Cunning Folk aren’t witches. In fact, no one is quite sure what they are, but they are wise. A certain Ms Rowling knew that and so did her sorting hat.
“Those cunning folk use any means to achieve their ends.”
Makes them sound a little bit nasty and ruthless. But I prefer to think of them a bit like Granny Merryweather, who knows that there is a job to be done and will not suffer fools gladly.
And they’ve been around for a long time.
The cunning folk in Britain were professional or semi-professional practitioners of magic active from the Medieval period through to the early twentieth century. As cunning folk, they practised folk magic – also known as “low magic” – although often combined with elements of “high” or ceremonial magic, which they learned through the study of grimoires. Primarily using spells and creating charms as a part of their profession, they were most commonly employed to use their magic in order to combat malevolent witchcraft, to locate criminals, missing persons or stolen property, for fortune telling, for healing, for treasure hunting and to influence people to fall in love. Belonging “to the world of popular belief and custom”, the cunning folk’s magic has been defined as being “concerned not with the mysteries of the universe and the empowerment of the magus [as ceremonial magic usually is], so much as with practical remedies for specific problems.” However, other historians have noted that in some cases, there was apparently an “experimental or ‘spiritual’ dimension” to their magical practices, something which was possibly shamanic in nature.
Although the British cunning folk were in almost all cases Christian themselves, certain Christian theologians and Church authorities believed that, being practitioners of magic, the cunning folk were in league with the Devil and as such were akin to the more overtly Satanic and malevolent witches, the very existence of which is debatable. Partly due to this, laws were enacted across England, Scotland and Wales that often condemned cunning folk and their magical practices, but there was no widespread persecution of them akin to the Witch Hunt, largely because most common people firmly distinguished between the two: witches were seen as being harmful and cunning folk as useful.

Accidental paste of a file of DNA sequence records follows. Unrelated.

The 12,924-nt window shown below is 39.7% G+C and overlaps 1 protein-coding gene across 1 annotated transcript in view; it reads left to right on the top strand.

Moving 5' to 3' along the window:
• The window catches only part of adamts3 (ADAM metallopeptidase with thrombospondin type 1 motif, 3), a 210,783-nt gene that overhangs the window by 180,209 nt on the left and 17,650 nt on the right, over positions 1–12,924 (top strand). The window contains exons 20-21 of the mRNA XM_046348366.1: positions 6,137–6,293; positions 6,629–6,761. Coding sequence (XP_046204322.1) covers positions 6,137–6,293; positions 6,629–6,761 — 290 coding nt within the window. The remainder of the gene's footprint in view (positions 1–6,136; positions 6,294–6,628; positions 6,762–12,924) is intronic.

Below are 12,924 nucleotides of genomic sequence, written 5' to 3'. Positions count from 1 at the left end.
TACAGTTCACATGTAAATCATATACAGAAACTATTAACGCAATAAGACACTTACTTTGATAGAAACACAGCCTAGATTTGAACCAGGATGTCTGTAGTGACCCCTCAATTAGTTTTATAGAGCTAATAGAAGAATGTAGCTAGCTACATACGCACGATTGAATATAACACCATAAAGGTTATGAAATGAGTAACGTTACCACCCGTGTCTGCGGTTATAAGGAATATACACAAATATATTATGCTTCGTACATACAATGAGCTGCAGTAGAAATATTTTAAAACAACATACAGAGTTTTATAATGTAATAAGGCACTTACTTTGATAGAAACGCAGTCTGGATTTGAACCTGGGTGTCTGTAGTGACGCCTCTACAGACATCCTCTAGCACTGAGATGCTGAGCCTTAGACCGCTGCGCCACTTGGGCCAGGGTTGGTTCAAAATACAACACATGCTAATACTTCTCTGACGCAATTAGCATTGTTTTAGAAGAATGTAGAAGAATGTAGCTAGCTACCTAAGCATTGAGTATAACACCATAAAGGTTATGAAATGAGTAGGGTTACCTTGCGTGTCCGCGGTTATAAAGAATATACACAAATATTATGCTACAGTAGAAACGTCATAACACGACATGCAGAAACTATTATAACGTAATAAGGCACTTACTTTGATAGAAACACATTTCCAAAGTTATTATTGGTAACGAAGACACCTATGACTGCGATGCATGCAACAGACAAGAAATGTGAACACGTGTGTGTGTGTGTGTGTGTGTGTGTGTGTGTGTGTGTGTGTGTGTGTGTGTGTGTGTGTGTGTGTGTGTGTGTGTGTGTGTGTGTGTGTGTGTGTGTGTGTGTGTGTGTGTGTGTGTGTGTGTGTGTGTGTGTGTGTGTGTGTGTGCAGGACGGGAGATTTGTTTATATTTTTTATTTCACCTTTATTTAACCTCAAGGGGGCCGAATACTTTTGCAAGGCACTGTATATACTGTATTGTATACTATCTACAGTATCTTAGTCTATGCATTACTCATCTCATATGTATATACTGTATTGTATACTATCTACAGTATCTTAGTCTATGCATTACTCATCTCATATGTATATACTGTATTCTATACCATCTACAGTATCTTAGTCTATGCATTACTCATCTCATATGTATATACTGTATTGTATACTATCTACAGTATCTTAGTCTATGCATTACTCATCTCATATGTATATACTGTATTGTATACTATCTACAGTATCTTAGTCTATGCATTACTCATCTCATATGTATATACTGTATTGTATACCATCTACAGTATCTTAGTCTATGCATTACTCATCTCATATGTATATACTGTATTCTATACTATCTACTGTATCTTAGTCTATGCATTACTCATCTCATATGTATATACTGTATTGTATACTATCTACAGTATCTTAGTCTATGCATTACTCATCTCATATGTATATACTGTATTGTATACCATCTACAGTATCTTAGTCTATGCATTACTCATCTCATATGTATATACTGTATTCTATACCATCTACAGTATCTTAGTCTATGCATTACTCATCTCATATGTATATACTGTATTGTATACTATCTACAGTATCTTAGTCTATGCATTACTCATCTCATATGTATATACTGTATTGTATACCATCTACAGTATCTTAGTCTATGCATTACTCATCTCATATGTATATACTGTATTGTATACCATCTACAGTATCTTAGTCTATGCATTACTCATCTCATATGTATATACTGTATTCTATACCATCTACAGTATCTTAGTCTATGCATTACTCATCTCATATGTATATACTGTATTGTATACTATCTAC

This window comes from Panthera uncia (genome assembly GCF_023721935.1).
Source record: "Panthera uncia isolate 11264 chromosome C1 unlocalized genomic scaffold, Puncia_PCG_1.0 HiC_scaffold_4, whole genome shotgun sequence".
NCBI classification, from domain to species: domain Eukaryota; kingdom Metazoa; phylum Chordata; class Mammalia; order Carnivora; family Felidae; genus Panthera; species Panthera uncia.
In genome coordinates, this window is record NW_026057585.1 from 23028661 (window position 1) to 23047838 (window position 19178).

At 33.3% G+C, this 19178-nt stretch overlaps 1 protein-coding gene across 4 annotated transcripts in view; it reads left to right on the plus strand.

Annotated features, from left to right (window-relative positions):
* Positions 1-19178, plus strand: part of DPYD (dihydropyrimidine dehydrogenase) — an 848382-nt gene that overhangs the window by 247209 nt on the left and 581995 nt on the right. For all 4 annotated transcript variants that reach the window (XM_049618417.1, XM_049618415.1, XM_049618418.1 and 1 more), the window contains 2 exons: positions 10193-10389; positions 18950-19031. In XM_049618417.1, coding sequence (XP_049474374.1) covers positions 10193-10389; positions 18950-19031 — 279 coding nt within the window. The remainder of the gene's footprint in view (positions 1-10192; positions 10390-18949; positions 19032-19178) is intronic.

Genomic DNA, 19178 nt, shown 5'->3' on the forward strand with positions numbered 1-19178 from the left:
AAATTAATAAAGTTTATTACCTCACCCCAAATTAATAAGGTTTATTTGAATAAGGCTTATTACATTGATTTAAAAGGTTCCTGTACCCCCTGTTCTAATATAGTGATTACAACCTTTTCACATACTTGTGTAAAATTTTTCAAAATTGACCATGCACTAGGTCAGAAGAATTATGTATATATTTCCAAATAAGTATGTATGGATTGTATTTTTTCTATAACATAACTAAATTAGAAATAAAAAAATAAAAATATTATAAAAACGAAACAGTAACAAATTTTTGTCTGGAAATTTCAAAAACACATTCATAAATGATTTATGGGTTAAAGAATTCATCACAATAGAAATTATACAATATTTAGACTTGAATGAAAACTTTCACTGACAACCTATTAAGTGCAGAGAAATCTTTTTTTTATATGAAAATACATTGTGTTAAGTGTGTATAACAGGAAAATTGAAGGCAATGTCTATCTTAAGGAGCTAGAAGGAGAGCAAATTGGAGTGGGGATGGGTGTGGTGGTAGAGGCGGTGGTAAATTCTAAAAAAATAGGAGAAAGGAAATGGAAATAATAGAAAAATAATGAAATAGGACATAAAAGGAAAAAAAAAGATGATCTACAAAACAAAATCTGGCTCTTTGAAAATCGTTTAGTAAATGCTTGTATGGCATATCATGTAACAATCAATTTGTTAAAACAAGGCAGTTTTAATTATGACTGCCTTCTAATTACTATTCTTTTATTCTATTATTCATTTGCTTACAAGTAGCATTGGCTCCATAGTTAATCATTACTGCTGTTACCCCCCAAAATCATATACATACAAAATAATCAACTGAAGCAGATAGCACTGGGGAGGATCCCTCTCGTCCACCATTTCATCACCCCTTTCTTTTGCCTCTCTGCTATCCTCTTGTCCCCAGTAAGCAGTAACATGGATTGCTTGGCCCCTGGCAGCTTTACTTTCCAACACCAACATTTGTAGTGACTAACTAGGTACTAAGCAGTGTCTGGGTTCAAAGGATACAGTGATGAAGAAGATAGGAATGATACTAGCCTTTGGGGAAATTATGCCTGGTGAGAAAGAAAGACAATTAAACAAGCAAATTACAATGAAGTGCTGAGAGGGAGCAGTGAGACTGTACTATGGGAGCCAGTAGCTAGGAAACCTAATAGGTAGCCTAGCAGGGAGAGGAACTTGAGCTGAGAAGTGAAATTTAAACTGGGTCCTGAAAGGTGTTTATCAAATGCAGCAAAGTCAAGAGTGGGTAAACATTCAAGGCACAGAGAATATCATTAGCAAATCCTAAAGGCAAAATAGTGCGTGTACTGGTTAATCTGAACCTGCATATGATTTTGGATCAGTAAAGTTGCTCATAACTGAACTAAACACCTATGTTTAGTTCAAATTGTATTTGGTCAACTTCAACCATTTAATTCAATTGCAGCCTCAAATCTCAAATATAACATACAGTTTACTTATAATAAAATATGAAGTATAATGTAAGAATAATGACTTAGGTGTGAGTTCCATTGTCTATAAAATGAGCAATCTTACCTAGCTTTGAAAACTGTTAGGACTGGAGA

The British cunning folk were known by a variety of names in different regions of the country, including wise men and wise women, pellars, wizards, dyn hysbys, and sometimes white witches. Comparable figures were found in other parts of Western Europe: in France, such terms as devins-guérisseurs and leveurs de sorts were used for them, whilst in the Netherlands they were known as toverdokters or duivelbanners, in Germany as Hexenmeisters and in Denmark as kloge folk. In Spain they were curanderos whilst in Portugal they were known as saludadores. It is widely agreed by historians and folklorists, such as Willem de Blécourt, Robin Briggs and Owen Davies, that the term “cunning folk” could be applied to all of these figures as well to reflect a pan-European tradition.
One of the most common services that the cunning folk provided was in combating the effects of malevolent witchcraft and the curses which these witches had allegedly placed upon people. Alongside this, they were also known at times for identifying witches, and in this manner they were “the only healers to offer a comprehensive package of anti-witch measures.” British cunning folk were known to use a variety of methods in order to cure someone of malevolent sorcery, including tackling the witch either physically or through the law courts, breaking the spell over the individual by magical means, and by using charms and potions to remove the witchcraft from the afflicted person’s body. As historian Owen Davies noted, “Most cunning-folk employed a multi-pronged approach to curing witchcraft, using a combination of written charms, magic rituals, prayers and herbal medicines, thereby appealing to the physical, psychological and spiritual needs of the sick.”
SO maybe there is a bit of Slytherin in Granny Meryweather–but I like to think that there’s more than a smidgen of a Gryffindor in Sam.